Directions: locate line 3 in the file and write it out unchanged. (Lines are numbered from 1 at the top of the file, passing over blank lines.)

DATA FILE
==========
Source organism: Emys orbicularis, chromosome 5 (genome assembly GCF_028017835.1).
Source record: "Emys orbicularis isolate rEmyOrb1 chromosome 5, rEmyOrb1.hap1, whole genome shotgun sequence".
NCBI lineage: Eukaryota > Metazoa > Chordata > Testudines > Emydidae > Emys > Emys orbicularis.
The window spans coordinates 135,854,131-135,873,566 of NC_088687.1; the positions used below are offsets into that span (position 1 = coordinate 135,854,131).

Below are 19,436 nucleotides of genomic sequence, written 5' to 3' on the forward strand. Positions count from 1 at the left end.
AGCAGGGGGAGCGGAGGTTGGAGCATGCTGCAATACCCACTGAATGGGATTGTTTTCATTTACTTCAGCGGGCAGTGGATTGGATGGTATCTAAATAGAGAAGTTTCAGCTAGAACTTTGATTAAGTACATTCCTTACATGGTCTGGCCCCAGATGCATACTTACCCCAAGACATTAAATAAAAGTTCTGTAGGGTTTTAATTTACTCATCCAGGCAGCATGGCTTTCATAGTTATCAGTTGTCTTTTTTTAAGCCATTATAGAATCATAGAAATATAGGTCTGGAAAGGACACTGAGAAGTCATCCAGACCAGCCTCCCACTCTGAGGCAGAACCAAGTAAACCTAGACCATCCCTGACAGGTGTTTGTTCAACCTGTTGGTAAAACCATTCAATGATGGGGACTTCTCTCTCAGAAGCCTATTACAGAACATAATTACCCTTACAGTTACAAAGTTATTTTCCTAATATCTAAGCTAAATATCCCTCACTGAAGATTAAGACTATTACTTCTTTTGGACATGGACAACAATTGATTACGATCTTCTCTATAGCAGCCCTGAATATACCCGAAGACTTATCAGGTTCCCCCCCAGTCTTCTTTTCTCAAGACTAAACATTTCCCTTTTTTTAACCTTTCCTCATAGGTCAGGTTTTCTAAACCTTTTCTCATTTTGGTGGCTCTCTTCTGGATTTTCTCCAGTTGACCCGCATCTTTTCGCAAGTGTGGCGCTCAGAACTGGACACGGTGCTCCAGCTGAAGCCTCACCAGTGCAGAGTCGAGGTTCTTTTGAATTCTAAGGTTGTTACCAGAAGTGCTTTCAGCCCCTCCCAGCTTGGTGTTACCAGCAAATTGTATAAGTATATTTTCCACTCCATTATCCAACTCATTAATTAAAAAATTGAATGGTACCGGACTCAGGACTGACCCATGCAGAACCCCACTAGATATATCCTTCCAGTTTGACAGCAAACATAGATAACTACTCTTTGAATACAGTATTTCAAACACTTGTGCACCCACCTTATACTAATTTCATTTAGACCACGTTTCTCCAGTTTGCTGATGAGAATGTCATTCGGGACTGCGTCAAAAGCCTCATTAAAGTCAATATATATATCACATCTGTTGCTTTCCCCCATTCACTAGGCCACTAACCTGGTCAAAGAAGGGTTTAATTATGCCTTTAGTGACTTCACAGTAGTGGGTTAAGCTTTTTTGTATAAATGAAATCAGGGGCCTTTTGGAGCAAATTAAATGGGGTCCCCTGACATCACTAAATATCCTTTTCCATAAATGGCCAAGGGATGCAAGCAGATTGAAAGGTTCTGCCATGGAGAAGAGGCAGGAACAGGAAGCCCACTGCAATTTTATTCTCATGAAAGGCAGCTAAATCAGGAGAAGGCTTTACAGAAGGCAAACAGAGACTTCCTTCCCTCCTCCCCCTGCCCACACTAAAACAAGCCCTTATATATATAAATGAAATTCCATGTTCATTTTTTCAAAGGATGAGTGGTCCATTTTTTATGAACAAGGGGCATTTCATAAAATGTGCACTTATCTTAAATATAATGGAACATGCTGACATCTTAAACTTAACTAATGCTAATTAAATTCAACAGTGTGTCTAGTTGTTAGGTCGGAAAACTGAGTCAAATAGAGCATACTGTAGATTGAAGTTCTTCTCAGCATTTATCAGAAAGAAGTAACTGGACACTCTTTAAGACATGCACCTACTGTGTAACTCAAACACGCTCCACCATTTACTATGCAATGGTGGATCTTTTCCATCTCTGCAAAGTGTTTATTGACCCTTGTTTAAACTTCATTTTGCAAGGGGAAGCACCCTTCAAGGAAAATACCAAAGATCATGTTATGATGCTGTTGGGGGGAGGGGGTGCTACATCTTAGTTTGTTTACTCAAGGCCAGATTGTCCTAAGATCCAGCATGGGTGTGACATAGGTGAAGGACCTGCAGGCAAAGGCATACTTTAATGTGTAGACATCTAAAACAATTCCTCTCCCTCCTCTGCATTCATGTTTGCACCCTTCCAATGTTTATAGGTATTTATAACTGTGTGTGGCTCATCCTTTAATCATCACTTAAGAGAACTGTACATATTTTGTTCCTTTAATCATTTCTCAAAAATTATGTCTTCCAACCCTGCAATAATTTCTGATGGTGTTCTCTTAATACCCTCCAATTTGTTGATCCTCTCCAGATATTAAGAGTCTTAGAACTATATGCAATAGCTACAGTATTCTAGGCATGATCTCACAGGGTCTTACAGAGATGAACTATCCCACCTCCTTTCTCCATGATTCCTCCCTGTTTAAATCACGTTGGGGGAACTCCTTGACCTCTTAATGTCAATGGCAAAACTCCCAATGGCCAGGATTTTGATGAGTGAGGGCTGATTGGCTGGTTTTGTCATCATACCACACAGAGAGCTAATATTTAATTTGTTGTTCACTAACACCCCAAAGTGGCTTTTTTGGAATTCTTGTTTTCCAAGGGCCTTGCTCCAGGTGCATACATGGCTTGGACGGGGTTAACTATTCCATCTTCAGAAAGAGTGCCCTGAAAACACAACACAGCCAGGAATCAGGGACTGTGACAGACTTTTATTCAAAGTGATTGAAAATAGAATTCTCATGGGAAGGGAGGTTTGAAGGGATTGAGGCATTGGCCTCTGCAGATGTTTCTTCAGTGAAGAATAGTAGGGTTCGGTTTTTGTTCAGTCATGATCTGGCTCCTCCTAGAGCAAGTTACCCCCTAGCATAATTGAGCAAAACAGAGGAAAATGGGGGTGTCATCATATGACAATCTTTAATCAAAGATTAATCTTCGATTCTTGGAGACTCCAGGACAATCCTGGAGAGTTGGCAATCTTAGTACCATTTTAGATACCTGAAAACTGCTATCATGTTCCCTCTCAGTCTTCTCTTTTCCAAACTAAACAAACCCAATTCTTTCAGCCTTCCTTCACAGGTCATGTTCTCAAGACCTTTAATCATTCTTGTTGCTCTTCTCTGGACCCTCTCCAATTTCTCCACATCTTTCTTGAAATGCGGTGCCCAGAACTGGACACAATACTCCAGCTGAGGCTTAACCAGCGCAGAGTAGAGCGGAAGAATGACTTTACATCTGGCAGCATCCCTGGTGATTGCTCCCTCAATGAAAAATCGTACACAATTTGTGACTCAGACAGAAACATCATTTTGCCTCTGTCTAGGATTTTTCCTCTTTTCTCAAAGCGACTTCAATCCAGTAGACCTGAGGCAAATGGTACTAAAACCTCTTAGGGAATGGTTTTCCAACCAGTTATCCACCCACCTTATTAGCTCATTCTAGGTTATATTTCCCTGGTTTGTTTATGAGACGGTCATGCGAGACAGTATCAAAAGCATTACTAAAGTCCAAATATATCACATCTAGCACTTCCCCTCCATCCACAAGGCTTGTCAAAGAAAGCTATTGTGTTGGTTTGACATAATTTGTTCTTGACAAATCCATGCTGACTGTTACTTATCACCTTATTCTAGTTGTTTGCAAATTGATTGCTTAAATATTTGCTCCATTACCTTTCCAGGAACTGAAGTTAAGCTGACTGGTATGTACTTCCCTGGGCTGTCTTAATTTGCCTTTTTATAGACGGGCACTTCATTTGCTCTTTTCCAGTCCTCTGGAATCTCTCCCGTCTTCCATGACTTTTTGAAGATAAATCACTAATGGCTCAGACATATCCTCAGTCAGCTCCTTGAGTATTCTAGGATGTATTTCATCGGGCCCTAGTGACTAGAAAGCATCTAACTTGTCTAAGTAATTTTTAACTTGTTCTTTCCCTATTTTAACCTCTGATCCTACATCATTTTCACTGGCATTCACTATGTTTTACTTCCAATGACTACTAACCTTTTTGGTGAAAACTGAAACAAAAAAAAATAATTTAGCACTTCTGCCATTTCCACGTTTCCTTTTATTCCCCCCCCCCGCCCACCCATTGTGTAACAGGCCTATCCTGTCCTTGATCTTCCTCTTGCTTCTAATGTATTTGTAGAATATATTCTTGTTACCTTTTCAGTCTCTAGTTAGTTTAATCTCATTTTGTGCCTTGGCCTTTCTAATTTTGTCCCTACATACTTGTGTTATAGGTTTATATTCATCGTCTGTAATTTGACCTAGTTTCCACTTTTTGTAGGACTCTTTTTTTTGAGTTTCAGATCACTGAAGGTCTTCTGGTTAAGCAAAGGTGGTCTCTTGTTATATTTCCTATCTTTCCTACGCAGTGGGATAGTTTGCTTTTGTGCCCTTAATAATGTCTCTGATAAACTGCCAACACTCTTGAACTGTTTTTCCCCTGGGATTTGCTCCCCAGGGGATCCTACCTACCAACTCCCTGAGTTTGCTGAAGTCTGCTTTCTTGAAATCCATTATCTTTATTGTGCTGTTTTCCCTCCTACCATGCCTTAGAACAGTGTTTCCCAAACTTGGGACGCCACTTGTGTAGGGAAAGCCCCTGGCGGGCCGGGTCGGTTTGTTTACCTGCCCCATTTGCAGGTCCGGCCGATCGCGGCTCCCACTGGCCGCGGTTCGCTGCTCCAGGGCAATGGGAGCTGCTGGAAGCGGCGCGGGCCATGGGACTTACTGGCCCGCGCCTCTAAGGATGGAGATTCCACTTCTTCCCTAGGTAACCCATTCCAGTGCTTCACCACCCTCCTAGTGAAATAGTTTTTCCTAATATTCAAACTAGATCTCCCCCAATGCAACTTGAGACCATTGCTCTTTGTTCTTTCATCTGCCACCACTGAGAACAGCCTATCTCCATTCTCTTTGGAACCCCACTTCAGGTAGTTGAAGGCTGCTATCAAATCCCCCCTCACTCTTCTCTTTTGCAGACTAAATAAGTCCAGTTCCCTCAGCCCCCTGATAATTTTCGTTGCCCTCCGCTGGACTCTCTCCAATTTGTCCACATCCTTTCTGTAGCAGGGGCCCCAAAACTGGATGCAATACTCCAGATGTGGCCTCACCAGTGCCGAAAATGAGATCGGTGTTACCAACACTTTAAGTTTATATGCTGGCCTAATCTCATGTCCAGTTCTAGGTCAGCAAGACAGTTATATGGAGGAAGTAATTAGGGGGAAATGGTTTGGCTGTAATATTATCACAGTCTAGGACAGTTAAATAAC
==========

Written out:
NCBI lineage: Eukaryota > Metazoa > Chordata > Testudines > Emydidae > Emys > Emys orbicularis.